The benefits of a real estate license are unquestionable. The advantages that come with a real estate license are well worth the time, effort, and money it would cost to obtain it. Few strategies, for that matter, can offer investors more leverage in growing their business. That said, the benefits of a real estate license are not something you can ignore; you have to acknowledge them if you want to try and realize your full potential.
It is not uncommon for investors to ask themselves, “should I get my real estate license?” from time to time. While you certainly don’t need one to be successful, every advantage helps. Getting licensed, however, may take more than most realize. Getting licensed takes both time and money – not something every new investor has. If you can use your real estate license for deals, networking or to save or earn more money, it is worth the investment. Of course, you can always work with licensed people, but sometimes having your own avoids a lot of hassle.
Top 5 Benefits Of Being A Real Estate Agent (As An Investor)
If you’re having trouble deciding whether the investment of getting a real estate license is worth it or not, then perhaps it will be helpful to receive a detailed analysis of the benefits. Remember that some of these real estate agent benefits are enhanced on a deeper level if you are an investor with a real estate license.
Here are the five irrefutable benefits of a real estate license investors shouldn’t go without:
You can earn extra income.
You’ll gain access to more deals.
Your contact network will expand.
Your business knowledge will increase.
You can earn commissions.
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1. Extra Income
If you are starting, there is a good chance any extra income will be welcomed. Even if you don’t intend to make a career out of being a real estate agent, it can provide you with supplemental income. Listing one house every few months or completing one broker price opinion will not help you retire any time soon, but it will generate a little income here and there. Additionally, it is a great way to learn the business from another perspective. You can see how real estate agents work and what they need to be successful. All the while, you can work with the contacts you have to make money and learn the investing business at the same time. Your first wholesale deal may take months before you get going. A real estate license will help supplement your income during that time.
2. Access To Deals
One deal every few months is nice, but it is not the primary reason you would get licensed. Getting your license opens doors to deals that you may have never thought of in the first place. Instead of waiting on your Realtor to alert you of any new deals, you will be the first point of contact. As soon as a new listing hits the MLS, you will know about it. You can quickly see properties in locations you like and make an offer by the end of the day. Access to new deals is the primary reason to get your license.
3. New Contacts
Being a real estate investor and Realtor can be a delicate balance. Some are skeptical about working with an investor who also wears a Realtor hat. This number is small compared to the number of new contacts that being a Realtor can help you make – not only in your own office but at open houses and local networking functions. One of the benefits of being a real estate agent is the opportunity to develop contacts internally at banks that could give you the inside track for bank-owned properties. You are also open to working with other brokers and agents within your office. In doing so, you can learn through their experience and get tips on saving time on certain tasks. Brokers can warn you about certain legal issues you may face and educate you on contracts. Other agents can also introduce you to reliable real estate professionals such as surveyors, appraisers, and lenders.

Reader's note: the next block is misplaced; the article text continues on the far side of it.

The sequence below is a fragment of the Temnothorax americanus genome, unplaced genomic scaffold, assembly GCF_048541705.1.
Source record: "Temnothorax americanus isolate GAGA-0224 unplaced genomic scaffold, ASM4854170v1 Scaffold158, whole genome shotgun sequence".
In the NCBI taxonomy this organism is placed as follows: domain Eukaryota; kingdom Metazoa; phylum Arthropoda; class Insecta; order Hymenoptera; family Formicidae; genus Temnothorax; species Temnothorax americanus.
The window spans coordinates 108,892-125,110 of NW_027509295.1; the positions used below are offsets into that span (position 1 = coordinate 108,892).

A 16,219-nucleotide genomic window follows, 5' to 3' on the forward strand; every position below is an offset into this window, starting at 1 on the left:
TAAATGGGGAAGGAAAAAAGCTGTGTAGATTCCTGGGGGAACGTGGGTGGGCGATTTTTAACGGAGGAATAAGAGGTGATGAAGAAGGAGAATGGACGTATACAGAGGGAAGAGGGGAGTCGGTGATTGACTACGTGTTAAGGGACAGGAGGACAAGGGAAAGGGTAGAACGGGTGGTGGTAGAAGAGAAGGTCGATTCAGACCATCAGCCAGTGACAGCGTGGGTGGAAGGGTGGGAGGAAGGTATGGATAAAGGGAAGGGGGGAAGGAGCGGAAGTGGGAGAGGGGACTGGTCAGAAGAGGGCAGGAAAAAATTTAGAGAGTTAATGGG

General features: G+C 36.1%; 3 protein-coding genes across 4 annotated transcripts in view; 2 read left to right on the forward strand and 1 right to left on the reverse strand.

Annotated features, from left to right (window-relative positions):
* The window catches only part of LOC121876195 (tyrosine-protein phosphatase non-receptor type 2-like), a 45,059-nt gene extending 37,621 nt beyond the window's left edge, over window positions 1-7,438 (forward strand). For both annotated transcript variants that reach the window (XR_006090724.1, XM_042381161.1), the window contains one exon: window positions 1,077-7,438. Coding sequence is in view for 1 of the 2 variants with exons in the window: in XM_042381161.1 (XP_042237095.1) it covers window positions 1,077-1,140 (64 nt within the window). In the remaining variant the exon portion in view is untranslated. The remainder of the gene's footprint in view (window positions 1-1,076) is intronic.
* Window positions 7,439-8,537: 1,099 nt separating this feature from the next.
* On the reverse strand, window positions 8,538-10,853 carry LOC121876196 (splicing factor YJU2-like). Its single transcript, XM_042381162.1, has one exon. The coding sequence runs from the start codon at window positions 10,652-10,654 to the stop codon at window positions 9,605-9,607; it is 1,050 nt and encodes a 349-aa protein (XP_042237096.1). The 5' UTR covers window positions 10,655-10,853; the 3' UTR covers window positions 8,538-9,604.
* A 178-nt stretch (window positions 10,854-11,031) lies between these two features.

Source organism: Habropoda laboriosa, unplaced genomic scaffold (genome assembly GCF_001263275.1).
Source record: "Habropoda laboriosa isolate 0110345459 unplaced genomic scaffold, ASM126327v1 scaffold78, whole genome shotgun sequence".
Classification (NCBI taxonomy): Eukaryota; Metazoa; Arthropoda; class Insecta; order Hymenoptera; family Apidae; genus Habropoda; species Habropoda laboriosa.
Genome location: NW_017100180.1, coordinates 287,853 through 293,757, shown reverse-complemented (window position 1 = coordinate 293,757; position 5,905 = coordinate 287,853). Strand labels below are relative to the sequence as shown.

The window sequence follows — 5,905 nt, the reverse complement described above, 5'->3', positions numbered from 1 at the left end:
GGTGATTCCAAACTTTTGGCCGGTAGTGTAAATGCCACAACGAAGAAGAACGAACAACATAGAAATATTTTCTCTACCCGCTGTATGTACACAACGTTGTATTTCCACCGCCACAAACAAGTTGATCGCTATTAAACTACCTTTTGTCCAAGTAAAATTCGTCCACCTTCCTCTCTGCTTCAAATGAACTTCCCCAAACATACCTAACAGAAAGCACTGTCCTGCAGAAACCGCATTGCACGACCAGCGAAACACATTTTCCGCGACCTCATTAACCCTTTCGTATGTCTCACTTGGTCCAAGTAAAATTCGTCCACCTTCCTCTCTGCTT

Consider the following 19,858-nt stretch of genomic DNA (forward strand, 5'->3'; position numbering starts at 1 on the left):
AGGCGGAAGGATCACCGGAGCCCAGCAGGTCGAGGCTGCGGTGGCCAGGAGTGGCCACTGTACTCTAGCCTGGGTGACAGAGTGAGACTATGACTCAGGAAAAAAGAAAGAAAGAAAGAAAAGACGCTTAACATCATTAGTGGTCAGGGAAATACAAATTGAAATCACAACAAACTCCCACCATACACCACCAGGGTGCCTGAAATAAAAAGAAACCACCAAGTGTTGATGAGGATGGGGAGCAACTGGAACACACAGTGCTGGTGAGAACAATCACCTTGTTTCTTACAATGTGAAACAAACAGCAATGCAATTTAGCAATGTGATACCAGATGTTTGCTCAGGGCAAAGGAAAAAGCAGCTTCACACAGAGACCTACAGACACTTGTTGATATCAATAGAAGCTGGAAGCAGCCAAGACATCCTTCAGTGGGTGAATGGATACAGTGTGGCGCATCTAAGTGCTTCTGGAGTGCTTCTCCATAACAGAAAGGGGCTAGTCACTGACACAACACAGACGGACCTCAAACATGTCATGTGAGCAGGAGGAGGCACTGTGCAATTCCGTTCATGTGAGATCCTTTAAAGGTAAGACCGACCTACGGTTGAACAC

No matter how you slice it, having the opportunity to dramatically increase your network is one of the major benefits of a real estate license. The more people you can meet, the greater the chance that you will close more deals. Meeting the right real estate agent or being in the right office can completely change your investing business.
The more you know about the business, the greater the chance of you becoming successful. Almost every investment deal you get involved in will have some contact with a real estate agent. Knowing how the real estate side works will give some insight into structuring a contract and even what to look for in a property. You will have a better feel for what is really needed to get your deal closed. Even if you have closed a few deals, you may not really understand what goes into an addendum or legally binding in a contract. Being a real estate agent will give you a different perspective: one that can save you time and money down the road.
In addition to making money on the deals, one of the benefits of being a real estate agent is saving commissions on your own personal deals. If you close just six investment deals a year and act as the Realtor, you are saving and making over $10,000. Since you would buy these properties anyway, extra income could be put back into your business. If you flip these properties and quickly list them yourself, there is another 2.5% on the sales side. After you pay your broker split and taxes, you are still making money that you would pay out to someone else.
Let’s go through an example scenario. If you purchase a property for $200,000, and the total commission is 6%, the selling agent’s office and your office receive $6,000. In a fifty-fifty commission split with your office, you receive a $3,000 commission in the same scenario. If you sell the house for $300,000 as the listing agent, you receive a $4,500 commission after splitting with your offices and broker. Another benefit of being a real estate agent is the opportunity to earn up to $9,000 commission if you can sell the property without involving another agent.
Disadvantages Of A Real Estate License